The Islamic State on Tuesday claimed responsibility for the horrific Easter Sunday bombings in Sri Lanka which killed at least 321 people and injured more than 500 in the worst outbreak of violence in the island nation in a decade.
An Arabic language statement on the group's official al-Amaq news agency made the claim on the encrypted messaging app Telegram, saying the suicide bombers were "fighters of the Islamic State".
"The perpetrators of the attack that targeted nationals of the crusader alliance (anti-IS US-led coalition) and Christians in Sri Lanka were Islamic State fighters," the brief message said, according to a translation by BBC journalist Faisal Irshaid.
The group did not provide any evidence to back the claim.
The statement came after an unconfirmed video posted to social media earlier by an affiliated group strongly suggested that the Islamic State was behind the Easter horror.
That video showed photos of three of the alleged suicide bombers.
The men, who are described as "assailants" rather than the more common "martyrs", were named as Abul Barra, Abul Mukhtar and Abu Ubaida and featured in front of a black IS flag giving the one-finger salute, the news.com of Australia said.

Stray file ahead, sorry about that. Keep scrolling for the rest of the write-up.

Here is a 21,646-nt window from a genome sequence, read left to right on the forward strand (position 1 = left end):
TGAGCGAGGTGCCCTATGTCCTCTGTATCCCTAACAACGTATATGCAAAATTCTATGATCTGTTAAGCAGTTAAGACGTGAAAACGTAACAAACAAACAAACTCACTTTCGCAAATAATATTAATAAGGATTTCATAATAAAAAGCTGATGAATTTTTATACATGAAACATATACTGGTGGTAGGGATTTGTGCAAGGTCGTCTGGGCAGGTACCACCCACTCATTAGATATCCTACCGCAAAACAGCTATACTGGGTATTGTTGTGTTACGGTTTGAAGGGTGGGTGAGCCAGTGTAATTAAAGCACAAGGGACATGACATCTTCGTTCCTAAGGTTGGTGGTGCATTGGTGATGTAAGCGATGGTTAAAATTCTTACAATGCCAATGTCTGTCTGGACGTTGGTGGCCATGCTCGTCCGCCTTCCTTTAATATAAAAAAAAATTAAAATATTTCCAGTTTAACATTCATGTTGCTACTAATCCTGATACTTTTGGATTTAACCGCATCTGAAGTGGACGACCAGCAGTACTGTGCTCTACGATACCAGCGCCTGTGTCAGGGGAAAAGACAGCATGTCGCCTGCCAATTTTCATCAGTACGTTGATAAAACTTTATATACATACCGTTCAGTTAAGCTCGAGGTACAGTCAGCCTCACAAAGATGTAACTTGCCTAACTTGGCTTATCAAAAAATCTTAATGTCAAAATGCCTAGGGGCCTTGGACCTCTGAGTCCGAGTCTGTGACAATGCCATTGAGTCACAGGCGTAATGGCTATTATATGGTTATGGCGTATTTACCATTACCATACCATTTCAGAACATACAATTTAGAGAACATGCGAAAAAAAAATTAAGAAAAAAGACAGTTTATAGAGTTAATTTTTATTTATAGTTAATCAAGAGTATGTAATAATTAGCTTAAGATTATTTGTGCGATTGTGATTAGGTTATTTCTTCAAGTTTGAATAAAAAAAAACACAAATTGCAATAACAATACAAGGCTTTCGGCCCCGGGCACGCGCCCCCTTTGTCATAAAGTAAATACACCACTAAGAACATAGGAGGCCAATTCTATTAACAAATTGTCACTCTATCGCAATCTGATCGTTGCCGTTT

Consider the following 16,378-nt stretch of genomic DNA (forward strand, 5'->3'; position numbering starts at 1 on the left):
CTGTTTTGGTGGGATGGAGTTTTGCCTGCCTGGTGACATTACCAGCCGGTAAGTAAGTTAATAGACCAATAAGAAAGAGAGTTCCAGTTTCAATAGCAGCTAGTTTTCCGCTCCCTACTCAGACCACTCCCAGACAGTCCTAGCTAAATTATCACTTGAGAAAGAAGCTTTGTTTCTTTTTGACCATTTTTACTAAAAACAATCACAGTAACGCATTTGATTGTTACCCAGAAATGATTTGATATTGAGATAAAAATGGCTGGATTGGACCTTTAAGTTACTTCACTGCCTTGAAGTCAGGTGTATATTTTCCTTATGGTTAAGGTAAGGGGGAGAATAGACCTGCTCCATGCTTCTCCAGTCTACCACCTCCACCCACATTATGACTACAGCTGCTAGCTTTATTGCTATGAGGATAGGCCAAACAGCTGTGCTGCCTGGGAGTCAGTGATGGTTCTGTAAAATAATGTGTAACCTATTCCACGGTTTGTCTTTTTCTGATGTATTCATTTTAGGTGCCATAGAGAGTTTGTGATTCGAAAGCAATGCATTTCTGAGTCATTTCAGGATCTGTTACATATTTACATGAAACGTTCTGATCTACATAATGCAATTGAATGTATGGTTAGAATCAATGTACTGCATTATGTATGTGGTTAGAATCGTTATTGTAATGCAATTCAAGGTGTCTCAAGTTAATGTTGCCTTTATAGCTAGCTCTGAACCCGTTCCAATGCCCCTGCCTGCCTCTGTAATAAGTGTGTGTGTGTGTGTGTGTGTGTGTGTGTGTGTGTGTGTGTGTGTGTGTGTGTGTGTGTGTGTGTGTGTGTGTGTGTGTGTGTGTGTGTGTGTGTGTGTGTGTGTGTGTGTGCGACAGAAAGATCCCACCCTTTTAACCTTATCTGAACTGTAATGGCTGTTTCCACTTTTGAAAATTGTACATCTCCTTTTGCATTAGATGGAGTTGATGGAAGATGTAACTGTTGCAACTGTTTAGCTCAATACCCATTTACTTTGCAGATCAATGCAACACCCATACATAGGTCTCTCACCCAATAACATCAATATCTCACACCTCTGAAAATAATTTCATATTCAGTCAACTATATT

Sri Lankan authorities have thus far named a Sri Lankan Muslim group, the National Thowheed Jamath (NJT), for the bombings but said that it could not have been done without international support.
The Islamic State's claim gives an international dimension to the Sunday carnage that killed mostly Sri Lankans but also some 35 foreigners, including from the US and other Western countries as well as India that lost 10 citizens.
Earlier on Tuesday, Sri Lanka's Defence Minister Ruwan Wijewardene said the Sunday attacks were a "retaliation" for last month's Christchurch mosque shooting.
Authorities have arrested some two dozen suspects following the bombings and suggested that a total of seven suicide bombers were involved.